13.1 Any party in any class of proceedings who files an application for an urgent Status Conference (refer Clause 8.4) should file the DCM document with the application, if the DCM document has not been previously filed.

    13.2 Any such application not preceded by or accompanied by the DCM document will be referred to a registrar who will decide whether or not a Status Conference should be appointed. Accordingly, a party seeking an urgent Status Conference in such circumstances should lodge with the application an affidavit explaining why it is made without filing a DCM document.


    14 Failure to file the plaintiff's DCM document

    14.1 Proceedings are placed in the Not Ready list (refer Part 17) if the plaintiff does not file the DCM document within the period specified in this Practice Note as appropriate to the particular proceedings or specified in any direction of the court.


    15 Failure by a party other than the plaintiff to file the DCM document

    15.1 If a party other than the plaintiff does not file the DCM document within the period specified in this Practice Note as appropriate to the particular proceedings or specified in any direction of the court, the court (at the Status Conference or subsequently) makes appropriate orders, which may include an order for payment of costs.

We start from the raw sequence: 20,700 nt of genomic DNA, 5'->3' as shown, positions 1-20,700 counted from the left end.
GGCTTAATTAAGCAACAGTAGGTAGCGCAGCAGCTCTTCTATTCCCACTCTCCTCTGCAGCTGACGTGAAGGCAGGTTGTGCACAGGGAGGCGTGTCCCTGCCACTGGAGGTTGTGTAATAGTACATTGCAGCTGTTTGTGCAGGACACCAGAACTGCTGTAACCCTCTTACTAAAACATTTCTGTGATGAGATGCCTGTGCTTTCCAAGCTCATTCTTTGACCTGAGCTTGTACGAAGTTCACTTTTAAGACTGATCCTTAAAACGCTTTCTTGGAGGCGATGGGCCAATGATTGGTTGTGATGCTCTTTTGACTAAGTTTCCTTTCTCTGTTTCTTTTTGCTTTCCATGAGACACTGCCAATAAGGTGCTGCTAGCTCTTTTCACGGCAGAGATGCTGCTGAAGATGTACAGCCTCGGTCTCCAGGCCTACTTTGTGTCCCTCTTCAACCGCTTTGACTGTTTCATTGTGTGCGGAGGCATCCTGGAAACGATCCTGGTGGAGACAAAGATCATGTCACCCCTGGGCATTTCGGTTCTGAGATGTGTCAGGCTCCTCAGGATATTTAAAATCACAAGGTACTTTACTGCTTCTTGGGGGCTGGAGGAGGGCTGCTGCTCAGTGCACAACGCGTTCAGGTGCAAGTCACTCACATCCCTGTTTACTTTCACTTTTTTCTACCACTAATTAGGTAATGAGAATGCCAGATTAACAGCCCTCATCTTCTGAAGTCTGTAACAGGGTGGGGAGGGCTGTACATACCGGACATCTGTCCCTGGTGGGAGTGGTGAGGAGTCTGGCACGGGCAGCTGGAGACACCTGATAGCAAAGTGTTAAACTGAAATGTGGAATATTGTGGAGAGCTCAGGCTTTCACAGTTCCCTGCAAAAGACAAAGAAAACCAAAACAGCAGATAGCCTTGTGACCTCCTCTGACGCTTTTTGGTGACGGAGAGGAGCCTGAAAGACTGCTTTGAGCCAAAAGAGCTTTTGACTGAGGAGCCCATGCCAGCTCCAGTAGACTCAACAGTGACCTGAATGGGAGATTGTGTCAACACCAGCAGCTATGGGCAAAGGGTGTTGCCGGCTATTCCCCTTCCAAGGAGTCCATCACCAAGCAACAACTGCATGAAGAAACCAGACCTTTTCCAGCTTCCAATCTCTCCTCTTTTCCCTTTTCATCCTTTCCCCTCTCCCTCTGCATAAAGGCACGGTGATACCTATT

16 Incomplete DCM document

    16.1 Where a party is required to file the DCM document but a document or information is not available, that party may file with the DCM document a statement of the reasons for failure to comply (refer Clause 17.2).


    17 Examination of the DCM document

    17.1 When a party files the DCM document, it is examined in the registry.

    17.2 If the plaintiff's DCM document is found to be inadequate or incomplete and no sufficient reason is disclosed for such deficiency (refer Clause 16.1), a requisition is sent to the plaintiff's solicitor (or to the plaintiff if acting in person).

    17.3 If such requisition is not complied with within 20 sitting days of its issue, the appointment for Status Conference is vacated and the proceedings are placed in the Not Ready List (refer Part 17).